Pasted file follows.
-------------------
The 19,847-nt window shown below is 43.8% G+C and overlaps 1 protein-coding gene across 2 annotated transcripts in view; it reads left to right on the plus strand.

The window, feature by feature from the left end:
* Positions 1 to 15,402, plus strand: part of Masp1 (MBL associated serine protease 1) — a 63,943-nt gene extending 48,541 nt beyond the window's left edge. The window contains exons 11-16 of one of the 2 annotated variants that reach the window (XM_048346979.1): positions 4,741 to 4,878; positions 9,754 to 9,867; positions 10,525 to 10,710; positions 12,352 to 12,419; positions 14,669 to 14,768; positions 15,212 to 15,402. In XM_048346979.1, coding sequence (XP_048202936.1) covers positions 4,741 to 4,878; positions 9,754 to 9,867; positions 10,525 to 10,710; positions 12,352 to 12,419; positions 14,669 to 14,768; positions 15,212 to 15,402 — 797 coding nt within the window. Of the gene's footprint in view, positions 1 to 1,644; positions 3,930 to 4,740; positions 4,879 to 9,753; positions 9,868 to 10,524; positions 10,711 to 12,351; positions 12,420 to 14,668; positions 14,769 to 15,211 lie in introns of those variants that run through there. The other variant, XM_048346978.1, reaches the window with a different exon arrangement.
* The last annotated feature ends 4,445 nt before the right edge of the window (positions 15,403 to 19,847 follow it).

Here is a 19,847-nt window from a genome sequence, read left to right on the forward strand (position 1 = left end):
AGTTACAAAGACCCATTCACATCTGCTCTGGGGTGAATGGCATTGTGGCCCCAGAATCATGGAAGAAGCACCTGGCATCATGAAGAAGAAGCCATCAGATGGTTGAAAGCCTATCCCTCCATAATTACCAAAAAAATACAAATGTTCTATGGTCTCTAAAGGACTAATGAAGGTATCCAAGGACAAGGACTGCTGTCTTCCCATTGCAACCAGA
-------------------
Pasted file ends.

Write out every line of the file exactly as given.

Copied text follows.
The 19,847-nt window shown below is 43.8% G+C and overlaps 1 protein-coding gene across 2 annotated transcripts in view; it reads left to right on the plus strand.

The window, feature by feature from the left end:
* Positions 1 to 15,402, plus strand: part of Masp1 (MBL associated serine protease 1) — a 63,943-nt gene extending 48,541 nt beyond the window's left edge. The window contains exons 11-16 of one of the 2 annotated variants that reach the window (XM_048346979.1): positions 4,741 to 4,878; positions 9,754 to 9,867; positions 10,525 to 10,710; positions 12,352 to 12,419; positions 14,669 to 14,768; positions 15,212 to 15,402. In XM_048346979.1, coding sequence (XP_048202936.1) covers positions 4,741 to 4,878; positions 9,754 to 9,867; positions 10,525 to 10,710; positions 12,352 to 12,419; positions 14,669 to 14,768; positions 15,212 to 15,402 — 797 coding nt within the window. Of the gene's footprint in view, positions 1 to 1,644; positions 3,930 to 4,740; positions 4,879 to 9,753; positions 9,868 to 10,524; positions 10,711 to 12,351; positions 12,420 to 14,668; positions 14,769 to 15,211 lie in introns of those variants that run through there. The other variant, XM_048346978.1, reaches the window with a different exon arrangement.
* The last annotated feature ends 4,445 nt before the right edge of the window (positions 15,403 to 19,847 follow it).

Here is a 19,847-nt window from a genome sequence, read left to right on the forward strand (position 1 = left end):
AGTTACAAAGACCCATTCACATCTGCTCTGGGGTGAATGGCATTGTGGCCCCAGAATCATGGAAGAAGCACCTGGCATCATGAAGAAGAAGCCATCAGATGGTTGAAAGCCTATCCCTCCATAATTACCAAAAAAATACAAATGTTCTATGGTCTCTAAAGGACTAATGAAGGTATCCAAGGACAAGGACTGCTGTCTTCCCATTGCAACCAGA